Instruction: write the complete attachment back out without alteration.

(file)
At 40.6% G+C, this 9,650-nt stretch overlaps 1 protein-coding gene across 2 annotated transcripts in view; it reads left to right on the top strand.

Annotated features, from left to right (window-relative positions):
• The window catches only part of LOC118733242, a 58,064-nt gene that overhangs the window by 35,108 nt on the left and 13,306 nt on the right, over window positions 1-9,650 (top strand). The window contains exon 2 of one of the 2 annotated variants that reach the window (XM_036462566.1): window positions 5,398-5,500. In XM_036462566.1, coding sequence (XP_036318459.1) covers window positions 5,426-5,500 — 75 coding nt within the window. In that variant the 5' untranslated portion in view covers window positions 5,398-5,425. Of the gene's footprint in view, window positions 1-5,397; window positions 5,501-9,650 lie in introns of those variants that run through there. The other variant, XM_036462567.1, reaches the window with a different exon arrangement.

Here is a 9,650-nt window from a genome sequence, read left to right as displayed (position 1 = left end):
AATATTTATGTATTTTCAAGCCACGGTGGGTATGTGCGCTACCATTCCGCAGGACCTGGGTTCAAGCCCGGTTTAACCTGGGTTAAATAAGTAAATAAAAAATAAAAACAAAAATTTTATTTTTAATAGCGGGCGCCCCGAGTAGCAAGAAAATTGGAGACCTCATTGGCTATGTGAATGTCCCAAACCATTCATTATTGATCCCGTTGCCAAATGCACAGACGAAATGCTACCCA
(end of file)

At 40.6% G+C, this 9,650-nt stretch overlaps 1 protein-coding gene across 2 annotated transcripts in view; it reads left to right on the top strand.

Annotated features, from left to right (window-relative positions):
• The window catches only part of LOC118733242, a 58,064-nt gene that overhangs the window by 35,108 nt on the left and 13,306 nt on the right, over window positions 1-9,650 (top strand). The window contains exon 2 of one of the 2 annotated variants that reach the window (XM_036462566.1): window positions 5,398-5,500. In XM_036462566.1, coding sequence (XP_036318459.1) covers window positions 5,426-5,500 — 75 coding nt within the window. In that variant the 5' untranslated portion in view covers window positions 5,398-5,425. Of the gene's footprint in view, window positions 1-5,397; window positions 5,501-9,650 lie in introns of those variants that run through there. The other variant, XM_036462567.1, reaches the window with a different exon arrangement.

Here is a 9,650-nt window from a genome sequence, read left to right as displayed (position 1 = left end):
AATATTTATGTATTTTCAAGCCACGGTGGGTATGTGCGCTACCATTCCGCAGGACCTGGGTTCAAGCCCGGTTTAACCTGGGTTAAATAAGTAAATAAAAAATAAAAACAAAAATTTTATTTTTAATAGCGGGCGCCCCGAGTAGCAAGAAAATTGGAGACCTCATTGGCTATGTGAATGTCCCAAACCATTCATTATTGATCCCGTTGCCAAATGCACAGACGAAATGCTACCCA